Lawyer Monthly - July 2022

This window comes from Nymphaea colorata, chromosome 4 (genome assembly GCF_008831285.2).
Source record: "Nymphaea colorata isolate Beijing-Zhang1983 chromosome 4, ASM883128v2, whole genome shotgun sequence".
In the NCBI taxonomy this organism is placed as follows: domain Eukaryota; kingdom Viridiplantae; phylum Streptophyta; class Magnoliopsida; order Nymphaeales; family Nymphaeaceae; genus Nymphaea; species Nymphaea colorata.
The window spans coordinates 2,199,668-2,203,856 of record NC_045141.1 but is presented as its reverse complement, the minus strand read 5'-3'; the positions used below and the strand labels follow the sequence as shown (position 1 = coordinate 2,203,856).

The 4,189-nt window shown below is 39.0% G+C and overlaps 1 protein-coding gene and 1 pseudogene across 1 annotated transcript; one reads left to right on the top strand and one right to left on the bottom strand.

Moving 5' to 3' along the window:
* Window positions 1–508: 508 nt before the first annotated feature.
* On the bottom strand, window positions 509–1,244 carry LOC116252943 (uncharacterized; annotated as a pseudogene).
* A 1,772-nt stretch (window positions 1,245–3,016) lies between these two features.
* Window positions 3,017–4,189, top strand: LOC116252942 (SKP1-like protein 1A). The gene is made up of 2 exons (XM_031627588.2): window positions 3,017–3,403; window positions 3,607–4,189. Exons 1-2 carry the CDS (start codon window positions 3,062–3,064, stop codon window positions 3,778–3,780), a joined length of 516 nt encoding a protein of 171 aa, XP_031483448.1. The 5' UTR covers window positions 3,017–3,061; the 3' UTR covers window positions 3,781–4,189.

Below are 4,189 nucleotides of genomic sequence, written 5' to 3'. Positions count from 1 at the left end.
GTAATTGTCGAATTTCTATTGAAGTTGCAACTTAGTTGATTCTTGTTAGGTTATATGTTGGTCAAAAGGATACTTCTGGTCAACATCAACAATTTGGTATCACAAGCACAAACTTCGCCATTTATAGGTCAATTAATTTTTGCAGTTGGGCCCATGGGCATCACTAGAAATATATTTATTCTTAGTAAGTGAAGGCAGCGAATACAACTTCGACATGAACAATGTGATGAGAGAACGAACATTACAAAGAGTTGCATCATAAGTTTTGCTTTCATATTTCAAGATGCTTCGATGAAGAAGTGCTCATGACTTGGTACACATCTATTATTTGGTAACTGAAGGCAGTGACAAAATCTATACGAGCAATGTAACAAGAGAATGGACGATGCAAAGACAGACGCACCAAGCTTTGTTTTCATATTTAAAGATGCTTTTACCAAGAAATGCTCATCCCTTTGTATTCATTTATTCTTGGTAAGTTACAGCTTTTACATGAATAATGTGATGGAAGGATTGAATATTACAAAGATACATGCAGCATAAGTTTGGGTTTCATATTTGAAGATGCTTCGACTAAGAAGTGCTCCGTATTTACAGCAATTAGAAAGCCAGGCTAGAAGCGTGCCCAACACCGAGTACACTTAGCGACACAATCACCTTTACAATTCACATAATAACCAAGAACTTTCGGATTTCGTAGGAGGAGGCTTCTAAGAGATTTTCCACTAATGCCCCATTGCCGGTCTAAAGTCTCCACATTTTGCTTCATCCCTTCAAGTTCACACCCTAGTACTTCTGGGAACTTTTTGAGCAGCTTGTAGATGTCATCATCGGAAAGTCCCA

The Cutting Edge of Life Sciences JUL 2022 | WWW.LAWYER-MONTHLY.COM Moreover, some pieces of horizontal legislation are particularly relevant for companies operating in the healthcare setting, like the GDPR, the Product Liability Directive, anti-competition and transparency rules, aswell as the artificial intelligence legislation that is going to be developed in the coming years. Enterprises should also be aware of the many “soft laws” and codes of conduct which may set, if not obligations, then at least best practices to follow in order to maintain high ethical standards and to protect their reputation. We can seea general trendat aEuropean level of promoting harmonisation by moving to the legal instrument of the “Regulation” which, as opposed to that of the “Directive”, does not need to be transposed into single national laws but is immediately enforceable as it is. For example, medical devices and in vitro diagnostics now follow the same rules throughout the EU/EEA. Each medical device must undergo a conformity assessment by an accredited notified body designated at a national level to demonstrate that it meets the requirements laid down by the Regulation. In some cases, the EMA at an EU level should release a scientific opinion beforehand. Different rules and obligations also apply based on the individual risk classification of themedical device. In general, the new regulations introduced more stringent procedures for conformity assessments and post-marketing surveillance and required manufacturers to produce Objectively speaking, being an international life sciences lawyer is quite an exciting job for different reasons. First of all, because of the subject itself and the environment: mingling with often groundbreaking science and extremely educated people is fascinating and engaging. Also, dealing with such a highly regulated and constantly evolving industry, you are intellectually stimulated and challenged regularly. On top of that, the relevant market is often global and lawyers have to develop an international knowledge and network. Fortunately, nowadays there are uniform regulations in many areas and technological improvements to eliminate even more barriers, like distance and language. How are biotech and medical devices regulated in the EU? Various sectorial laws govern the life sciences arena at an EU level. To name just the most significant ones: the Medicinal Products Directive, the Medical Devices and In Vitro Diagnostics Regulations and the Clinical Trials Regulation. As an international life sciences lawyer, what does your day-to-day work look like? What aspects of your work do you enjoy the most? When you manage your own legal practice, every day looks different. That is one of the reasons why I love my current job so much. There are certainly some areas to be taken care of on a recurrent basis, but that is far from boring: business development, accounting, researching, organising meetings and so on. Each client, however, has different needs and the breadth of the topics touched upon is huge. On a start-up and scale up-level their needs are more towards building up the company structure, developing a sound legal and compliance system and establishing key contractual relationships. For mature companies, legal assistance instead becomes more specialised and tailored to the various business divisions like R&D, market access, medical affairs, commercial operations, corporate administration etc. MY LEGAL LIFE - FRANCESCA BELLI NOVAK This month we hear from Francesca Belli Novak, a life sciences lawyer with an extensive background in serving clients across Europe, the US and Latin America. As technology in life sciences races ahead – and regulation races to keep up – it takes expert legal advice to steer both large and small organisations in this space. In this feature she offers a look into her practice and the latest developments in this fascinating sector of law. 29

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